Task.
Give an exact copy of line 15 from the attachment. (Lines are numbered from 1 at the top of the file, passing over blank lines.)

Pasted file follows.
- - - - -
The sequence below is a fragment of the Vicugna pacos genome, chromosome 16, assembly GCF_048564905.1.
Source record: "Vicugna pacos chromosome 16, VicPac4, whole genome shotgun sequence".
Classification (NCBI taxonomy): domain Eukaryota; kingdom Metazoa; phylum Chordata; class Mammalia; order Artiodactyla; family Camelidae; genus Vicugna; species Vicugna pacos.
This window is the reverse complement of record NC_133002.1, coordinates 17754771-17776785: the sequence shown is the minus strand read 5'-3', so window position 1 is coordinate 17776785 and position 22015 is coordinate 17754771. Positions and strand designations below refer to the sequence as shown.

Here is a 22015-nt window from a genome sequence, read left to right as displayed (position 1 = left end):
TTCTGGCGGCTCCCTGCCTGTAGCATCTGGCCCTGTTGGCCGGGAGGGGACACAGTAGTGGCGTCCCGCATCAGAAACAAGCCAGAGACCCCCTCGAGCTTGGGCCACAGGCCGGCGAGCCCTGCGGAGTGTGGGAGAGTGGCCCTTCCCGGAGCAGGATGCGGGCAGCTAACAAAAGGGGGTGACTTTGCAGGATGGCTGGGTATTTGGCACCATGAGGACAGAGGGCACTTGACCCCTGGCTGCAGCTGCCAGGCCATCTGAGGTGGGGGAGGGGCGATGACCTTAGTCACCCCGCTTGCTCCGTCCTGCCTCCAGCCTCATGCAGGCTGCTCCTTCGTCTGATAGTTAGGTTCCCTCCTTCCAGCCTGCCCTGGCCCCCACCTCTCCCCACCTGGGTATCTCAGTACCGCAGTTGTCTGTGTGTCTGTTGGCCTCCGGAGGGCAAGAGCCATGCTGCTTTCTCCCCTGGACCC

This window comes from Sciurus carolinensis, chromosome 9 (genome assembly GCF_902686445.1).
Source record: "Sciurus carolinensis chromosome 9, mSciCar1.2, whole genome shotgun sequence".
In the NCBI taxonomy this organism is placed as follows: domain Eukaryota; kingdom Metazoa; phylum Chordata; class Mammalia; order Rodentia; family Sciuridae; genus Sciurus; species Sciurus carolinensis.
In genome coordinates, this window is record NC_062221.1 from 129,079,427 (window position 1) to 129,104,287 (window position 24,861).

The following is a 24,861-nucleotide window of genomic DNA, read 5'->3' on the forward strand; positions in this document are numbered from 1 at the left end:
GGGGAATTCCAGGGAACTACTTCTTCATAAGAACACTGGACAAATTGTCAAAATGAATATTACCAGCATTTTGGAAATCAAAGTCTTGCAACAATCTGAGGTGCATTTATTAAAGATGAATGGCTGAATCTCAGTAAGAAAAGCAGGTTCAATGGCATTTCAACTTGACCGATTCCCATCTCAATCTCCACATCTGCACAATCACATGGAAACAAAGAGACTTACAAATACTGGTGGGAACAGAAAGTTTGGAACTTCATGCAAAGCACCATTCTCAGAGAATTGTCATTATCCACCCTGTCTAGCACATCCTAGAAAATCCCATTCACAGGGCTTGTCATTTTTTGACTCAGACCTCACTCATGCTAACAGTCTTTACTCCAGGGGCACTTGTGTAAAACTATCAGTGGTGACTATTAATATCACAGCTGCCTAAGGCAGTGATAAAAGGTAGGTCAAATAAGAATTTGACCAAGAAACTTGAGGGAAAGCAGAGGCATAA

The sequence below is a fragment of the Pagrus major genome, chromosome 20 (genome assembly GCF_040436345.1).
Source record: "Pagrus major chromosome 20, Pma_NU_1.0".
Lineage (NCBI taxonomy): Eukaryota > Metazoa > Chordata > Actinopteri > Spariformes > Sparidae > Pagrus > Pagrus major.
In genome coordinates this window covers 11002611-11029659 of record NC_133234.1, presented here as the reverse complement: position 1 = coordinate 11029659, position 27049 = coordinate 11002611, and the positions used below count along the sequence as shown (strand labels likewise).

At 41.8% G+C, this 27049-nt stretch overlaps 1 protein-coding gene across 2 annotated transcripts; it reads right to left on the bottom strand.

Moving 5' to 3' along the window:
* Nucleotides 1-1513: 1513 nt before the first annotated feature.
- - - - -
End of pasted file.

Lineage (NCBI taxonomy): Eukaryota > Metazoa > Chordata > Actinopteri > Spariformes > Sparidae > Pagrus > Pagrus major.